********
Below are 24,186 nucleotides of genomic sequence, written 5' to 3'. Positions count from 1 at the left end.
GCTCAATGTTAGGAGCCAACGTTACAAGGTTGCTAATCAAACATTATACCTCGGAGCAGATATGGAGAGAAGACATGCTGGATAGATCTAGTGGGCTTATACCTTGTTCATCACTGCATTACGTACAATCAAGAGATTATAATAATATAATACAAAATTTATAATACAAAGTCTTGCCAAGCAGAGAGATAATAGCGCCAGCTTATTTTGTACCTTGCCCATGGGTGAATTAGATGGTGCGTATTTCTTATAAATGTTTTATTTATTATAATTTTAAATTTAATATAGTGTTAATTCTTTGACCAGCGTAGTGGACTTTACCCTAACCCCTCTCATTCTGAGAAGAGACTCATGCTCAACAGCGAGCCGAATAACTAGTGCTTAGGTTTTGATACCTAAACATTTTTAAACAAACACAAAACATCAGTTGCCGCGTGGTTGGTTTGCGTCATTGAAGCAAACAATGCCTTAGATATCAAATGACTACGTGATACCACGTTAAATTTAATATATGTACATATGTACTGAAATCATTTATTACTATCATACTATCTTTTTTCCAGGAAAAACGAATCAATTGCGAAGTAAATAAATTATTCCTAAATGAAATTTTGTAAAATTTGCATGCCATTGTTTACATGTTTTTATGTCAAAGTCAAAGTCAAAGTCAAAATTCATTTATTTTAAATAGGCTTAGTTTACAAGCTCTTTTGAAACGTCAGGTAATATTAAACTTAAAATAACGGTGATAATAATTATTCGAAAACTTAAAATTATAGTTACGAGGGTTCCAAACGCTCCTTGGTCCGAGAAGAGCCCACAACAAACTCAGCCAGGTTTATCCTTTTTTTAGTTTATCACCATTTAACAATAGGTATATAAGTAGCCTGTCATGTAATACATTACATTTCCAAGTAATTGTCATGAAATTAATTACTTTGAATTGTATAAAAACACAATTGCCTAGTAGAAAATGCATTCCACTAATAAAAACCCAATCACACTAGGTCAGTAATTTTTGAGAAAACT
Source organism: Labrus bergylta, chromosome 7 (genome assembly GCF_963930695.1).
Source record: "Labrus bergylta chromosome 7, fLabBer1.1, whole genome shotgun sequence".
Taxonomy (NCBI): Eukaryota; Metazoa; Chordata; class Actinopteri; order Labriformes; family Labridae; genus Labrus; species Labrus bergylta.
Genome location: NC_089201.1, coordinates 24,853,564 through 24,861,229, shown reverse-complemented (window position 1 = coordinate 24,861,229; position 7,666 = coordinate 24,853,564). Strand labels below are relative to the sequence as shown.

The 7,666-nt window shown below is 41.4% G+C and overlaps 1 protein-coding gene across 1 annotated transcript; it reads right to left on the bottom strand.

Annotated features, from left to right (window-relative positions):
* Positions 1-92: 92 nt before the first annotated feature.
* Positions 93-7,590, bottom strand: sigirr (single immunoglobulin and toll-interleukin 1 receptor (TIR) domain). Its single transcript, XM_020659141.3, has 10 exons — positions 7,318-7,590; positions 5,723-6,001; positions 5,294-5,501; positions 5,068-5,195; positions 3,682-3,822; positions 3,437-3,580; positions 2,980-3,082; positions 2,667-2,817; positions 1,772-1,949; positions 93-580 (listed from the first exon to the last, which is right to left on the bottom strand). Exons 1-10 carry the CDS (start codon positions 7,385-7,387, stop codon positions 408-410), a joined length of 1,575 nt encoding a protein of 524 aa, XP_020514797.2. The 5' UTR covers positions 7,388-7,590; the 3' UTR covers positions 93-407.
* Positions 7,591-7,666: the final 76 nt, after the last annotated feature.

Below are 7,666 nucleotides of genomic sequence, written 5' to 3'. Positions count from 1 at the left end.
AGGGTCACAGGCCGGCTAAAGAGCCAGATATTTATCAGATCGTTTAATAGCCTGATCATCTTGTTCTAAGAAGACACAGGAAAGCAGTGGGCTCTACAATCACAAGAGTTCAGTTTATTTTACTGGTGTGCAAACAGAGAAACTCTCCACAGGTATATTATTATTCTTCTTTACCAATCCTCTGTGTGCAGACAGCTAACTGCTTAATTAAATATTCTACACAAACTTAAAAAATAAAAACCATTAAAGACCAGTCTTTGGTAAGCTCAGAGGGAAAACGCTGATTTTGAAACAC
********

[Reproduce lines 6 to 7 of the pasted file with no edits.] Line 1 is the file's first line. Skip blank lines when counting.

Genome location: NC_089201.1, coordinates 24,853,564 through 24,861,229, shown reverse-complemented (window position 1 = coordinate 24,861,229; position 7,666 = coordinate 24,853,564). Strand labels below are relative to the sequence as shown.

The 7,666-nt window shown below is 41.4% G+C and overlaps 1 protein-coding gene across 1 annotated transcript; it reads right to left on the bottom strand.